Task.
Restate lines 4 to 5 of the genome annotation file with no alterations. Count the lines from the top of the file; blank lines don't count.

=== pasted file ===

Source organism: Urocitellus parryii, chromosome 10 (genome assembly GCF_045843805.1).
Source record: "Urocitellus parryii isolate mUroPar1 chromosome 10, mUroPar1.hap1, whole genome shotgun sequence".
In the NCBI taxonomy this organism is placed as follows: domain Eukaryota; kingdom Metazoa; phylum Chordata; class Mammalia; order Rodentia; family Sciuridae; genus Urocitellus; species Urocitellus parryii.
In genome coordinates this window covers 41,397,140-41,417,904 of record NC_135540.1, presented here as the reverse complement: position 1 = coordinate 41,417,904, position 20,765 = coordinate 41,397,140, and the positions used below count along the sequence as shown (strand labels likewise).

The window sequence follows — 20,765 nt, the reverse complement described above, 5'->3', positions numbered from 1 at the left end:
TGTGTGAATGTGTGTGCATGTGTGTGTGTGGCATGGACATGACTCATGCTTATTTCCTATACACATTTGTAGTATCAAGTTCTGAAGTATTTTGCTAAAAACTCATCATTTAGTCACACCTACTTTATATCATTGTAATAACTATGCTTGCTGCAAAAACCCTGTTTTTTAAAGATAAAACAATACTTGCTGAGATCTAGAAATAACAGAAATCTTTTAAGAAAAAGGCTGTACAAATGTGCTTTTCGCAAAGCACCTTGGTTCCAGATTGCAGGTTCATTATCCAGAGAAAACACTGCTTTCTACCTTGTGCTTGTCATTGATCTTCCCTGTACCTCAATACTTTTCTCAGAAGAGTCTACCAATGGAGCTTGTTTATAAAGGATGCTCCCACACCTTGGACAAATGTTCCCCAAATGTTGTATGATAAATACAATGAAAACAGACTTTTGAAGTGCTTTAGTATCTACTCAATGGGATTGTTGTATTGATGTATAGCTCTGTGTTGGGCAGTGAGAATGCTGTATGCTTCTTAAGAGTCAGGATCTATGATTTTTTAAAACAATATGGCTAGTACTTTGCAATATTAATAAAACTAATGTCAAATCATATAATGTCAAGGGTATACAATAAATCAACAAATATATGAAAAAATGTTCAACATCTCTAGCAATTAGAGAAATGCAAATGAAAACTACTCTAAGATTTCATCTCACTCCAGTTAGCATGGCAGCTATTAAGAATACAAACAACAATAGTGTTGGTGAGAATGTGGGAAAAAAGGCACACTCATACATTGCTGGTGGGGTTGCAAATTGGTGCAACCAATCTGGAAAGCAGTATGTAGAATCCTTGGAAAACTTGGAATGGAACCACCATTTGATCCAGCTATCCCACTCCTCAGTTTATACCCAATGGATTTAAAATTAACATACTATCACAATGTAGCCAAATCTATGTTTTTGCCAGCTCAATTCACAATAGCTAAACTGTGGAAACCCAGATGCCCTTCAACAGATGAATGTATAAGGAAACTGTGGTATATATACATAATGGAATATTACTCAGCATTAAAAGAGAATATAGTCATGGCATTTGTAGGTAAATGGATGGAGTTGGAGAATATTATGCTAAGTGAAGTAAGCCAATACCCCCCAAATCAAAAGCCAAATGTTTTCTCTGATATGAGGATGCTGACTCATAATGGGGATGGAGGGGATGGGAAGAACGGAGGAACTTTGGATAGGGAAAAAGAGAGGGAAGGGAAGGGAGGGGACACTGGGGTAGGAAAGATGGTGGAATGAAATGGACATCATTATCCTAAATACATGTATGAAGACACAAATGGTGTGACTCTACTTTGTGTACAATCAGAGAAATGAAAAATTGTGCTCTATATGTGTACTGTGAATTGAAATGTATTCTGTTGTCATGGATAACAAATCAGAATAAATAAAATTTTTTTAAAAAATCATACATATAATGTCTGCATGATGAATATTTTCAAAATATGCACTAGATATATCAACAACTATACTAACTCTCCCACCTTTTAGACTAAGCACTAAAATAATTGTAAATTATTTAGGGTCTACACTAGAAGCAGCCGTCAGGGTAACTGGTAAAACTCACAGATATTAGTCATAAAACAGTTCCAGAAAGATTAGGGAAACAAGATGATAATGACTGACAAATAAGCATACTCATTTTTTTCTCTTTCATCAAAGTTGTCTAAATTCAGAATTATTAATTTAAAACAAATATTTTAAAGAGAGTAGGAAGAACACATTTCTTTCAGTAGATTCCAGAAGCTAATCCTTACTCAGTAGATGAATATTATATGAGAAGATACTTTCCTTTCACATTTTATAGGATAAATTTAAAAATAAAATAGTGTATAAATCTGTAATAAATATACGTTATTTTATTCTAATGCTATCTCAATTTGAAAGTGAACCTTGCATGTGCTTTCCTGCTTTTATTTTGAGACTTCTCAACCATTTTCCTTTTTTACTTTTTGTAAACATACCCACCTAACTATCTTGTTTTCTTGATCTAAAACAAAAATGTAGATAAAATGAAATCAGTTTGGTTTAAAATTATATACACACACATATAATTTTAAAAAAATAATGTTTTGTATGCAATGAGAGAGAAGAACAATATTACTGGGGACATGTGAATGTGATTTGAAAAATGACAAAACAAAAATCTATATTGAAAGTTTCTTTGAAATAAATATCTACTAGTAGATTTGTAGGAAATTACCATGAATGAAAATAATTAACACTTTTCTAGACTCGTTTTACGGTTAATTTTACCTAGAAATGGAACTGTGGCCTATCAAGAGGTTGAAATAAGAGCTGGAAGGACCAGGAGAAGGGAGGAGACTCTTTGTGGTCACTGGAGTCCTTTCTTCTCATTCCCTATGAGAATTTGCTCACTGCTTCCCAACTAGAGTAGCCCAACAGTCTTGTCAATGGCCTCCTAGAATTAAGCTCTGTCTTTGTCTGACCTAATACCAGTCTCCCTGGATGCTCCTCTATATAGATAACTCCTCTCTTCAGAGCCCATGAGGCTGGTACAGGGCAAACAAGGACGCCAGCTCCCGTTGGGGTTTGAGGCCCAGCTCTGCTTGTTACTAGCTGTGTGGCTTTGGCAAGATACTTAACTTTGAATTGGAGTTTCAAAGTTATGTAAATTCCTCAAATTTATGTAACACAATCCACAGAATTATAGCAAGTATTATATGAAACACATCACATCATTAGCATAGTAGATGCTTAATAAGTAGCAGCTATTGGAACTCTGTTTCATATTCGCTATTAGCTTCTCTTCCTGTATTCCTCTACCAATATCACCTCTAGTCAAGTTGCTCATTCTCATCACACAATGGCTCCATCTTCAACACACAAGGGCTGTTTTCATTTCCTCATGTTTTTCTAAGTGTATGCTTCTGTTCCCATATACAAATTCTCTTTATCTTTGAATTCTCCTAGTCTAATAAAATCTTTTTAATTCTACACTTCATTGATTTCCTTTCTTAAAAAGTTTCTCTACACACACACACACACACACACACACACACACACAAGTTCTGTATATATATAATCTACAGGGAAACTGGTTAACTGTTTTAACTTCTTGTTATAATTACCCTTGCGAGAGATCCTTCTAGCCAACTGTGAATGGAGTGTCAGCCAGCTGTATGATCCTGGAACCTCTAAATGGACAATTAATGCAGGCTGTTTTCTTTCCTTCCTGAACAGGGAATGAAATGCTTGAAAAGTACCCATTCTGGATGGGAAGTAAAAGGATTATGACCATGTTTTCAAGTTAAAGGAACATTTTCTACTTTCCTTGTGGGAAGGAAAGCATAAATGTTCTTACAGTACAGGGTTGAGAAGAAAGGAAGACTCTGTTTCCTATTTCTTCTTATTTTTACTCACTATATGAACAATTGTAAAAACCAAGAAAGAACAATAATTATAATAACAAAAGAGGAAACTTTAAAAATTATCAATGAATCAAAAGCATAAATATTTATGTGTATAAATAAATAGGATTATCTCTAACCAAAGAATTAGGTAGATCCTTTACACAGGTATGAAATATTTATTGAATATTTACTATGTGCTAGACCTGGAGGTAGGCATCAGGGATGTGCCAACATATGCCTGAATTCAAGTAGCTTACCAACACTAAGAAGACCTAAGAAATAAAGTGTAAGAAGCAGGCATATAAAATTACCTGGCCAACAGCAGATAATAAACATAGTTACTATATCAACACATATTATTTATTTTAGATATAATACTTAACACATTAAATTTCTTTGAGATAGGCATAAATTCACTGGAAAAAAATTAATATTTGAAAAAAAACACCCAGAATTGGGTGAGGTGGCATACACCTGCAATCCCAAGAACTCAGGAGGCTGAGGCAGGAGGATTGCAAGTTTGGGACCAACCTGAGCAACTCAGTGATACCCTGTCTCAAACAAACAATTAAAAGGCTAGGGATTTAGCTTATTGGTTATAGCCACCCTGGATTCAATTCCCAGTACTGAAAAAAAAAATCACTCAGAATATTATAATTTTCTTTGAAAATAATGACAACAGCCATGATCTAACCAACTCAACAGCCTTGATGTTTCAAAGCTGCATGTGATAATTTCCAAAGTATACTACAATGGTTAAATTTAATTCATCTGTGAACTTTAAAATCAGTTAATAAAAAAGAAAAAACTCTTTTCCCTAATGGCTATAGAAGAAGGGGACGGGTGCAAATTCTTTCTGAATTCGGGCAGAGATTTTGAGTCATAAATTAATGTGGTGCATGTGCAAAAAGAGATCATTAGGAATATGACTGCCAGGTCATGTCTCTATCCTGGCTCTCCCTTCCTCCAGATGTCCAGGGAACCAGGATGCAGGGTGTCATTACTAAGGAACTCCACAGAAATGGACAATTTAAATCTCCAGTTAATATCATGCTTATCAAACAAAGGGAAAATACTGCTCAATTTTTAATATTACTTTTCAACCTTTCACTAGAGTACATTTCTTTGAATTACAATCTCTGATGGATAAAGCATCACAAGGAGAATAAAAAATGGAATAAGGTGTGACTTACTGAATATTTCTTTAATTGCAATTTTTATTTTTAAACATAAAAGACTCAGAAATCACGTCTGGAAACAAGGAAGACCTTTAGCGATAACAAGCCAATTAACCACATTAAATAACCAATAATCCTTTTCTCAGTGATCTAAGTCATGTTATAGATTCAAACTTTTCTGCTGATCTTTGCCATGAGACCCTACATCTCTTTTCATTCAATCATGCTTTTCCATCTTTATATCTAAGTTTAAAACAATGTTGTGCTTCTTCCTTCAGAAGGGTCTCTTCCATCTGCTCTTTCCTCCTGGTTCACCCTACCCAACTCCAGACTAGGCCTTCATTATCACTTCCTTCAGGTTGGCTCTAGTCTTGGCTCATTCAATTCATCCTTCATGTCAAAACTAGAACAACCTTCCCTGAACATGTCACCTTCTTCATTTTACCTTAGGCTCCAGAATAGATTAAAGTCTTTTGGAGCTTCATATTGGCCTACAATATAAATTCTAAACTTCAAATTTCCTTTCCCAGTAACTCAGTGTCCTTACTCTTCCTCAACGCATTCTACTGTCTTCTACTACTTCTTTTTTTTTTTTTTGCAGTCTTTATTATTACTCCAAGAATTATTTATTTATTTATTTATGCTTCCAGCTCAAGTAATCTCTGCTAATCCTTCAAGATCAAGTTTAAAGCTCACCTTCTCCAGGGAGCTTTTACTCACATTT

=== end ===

In genome coordinates this window covers 41,397,140-41,417,904 of record NC_135540.1, presented here as the reverse complement: position 1 = coordinate 41,417,904, position 20,765 = coordinate 41,397,140, and the positions used below count along the sequence as shown (strand labels likewise).

The window sequence follows — 20,765 nt, the reverse complement described above, 5'->3', positions numbered from 1 at the left end: